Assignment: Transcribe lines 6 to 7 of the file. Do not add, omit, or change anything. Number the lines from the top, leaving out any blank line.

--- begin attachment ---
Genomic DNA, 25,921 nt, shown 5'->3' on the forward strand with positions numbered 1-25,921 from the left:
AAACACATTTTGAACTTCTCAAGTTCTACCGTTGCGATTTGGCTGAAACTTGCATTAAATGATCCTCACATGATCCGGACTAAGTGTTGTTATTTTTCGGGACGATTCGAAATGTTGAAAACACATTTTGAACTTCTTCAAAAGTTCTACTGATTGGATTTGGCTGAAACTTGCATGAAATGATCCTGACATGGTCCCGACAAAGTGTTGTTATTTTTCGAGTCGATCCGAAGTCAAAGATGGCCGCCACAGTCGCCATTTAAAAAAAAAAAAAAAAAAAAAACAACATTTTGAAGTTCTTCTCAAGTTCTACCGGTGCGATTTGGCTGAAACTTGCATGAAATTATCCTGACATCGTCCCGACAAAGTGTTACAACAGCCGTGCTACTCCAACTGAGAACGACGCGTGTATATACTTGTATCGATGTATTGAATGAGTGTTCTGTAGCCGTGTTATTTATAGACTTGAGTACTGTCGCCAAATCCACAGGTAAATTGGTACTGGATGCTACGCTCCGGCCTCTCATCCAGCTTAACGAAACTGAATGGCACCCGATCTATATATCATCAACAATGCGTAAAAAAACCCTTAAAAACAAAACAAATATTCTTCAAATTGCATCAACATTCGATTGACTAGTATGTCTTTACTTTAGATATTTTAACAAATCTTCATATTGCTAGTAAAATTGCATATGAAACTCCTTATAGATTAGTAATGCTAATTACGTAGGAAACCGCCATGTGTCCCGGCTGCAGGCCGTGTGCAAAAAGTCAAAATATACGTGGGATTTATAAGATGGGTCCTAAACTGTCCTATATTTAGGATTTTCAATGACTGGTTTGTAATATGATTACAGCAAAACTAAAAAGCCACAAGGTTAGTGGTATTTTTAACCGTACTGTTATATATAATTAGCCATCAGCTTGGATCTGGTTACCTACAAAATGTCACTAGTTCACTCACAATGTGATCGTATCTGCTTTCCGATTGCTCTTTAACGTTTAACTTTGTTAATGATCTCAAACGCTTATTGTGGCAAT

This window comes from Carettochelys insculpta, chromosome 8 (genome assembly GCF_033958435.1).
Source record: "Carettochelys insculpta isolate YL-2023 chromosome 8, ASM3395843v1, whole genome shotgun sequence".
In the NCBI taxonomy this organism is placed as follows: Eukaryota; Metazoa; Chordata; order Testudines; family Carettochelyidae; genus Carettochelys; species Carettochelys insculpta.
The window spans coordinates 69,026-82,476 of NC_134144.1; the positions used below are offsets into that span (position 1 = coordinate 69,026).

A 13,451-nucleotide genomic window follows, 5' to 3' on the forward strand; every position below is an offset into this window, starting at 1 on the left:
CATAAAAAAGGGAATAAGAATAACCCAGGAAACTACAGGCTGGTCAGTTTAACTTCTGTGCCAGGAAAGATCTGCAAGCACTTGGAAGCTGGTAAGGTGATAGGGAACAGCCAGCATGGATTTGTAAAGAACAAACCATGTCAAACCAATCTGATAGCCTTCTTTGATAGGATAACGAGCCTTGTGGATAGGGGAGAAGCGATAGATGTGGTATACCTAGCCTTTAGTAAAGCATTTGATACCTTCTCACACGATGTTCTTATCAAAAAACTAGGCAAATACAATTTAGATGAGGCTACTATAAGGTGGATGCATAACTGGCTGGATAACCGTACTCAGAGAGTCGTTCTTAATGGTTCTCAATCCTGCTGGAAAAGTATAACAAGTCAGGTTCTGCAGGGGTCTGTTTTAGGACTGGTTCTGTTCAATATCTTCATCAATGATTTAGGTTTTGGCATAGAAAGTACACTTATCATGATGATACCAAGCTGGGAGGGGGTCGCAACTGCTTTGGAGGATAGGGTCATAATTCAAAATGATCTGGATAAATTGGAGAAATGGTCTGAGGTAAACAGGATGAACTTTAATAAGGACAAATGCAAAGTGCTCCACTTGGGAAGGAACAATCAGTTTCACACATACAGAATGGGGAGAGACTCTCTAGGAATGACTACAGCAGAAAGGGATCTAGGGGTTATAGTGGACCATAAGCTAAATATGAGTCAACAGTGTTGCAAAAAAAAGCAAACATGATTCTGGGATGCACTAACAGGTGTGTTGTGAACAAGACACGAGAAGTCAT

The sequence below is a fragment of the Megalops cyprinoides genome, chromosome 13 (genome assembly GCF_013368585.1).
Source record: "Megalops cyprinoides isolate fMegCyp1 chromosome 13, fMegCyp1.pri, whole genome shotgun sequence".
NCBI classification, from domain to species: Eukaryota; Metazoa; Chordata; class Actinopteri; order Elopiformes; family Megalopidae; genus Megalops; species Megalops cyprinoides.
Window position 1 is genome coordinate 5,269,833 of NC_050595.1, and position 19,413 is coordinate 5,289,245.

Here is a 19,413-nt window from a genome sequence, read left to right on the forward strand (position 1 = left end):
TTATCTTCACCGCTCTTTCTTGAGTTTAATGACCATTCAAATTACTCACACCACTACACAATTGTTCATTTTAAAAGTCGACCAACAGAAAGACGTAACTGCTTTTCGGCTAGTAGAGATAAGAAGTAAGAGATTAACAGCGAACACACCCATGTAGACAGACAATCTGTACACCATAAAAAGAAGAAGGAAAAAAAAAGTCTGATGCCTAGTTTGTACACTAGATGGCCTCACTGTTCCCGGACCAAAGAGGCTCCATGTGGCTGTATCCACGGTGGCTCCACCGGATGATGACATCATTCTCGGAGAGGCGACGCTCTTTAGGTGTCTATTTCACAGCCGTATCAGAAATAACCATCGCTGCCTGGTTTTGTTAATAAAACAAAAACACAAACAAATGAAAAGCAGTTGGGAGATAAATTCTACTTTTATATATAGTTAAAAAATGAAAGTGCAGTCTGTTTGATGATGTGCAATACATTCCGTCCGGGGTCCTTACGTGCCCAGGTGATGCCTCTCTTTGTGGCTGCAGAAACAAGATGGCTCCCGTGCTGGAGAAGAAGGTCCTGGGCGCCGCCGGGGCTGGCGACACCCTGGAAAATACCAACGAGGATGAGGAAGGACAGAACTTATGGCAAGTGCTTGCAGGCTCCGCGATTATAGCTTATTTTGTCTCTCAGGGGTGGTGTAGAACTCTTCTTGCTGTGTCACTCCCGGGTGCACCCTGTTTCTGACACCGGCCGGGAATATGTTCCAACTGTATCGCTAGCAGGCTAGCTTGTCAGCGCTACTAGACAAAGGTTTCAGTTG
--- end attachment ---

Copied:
The window spans coordinates 69,026-82,476 of NC_134144.1; the positions used below are offsets into that span (position 1 = coordinate 69,026).

A 13,451-nucleotide genomic window follows, 5' to 3' on the forward strand; every position below is an offset into this window, starting at 1 on the left: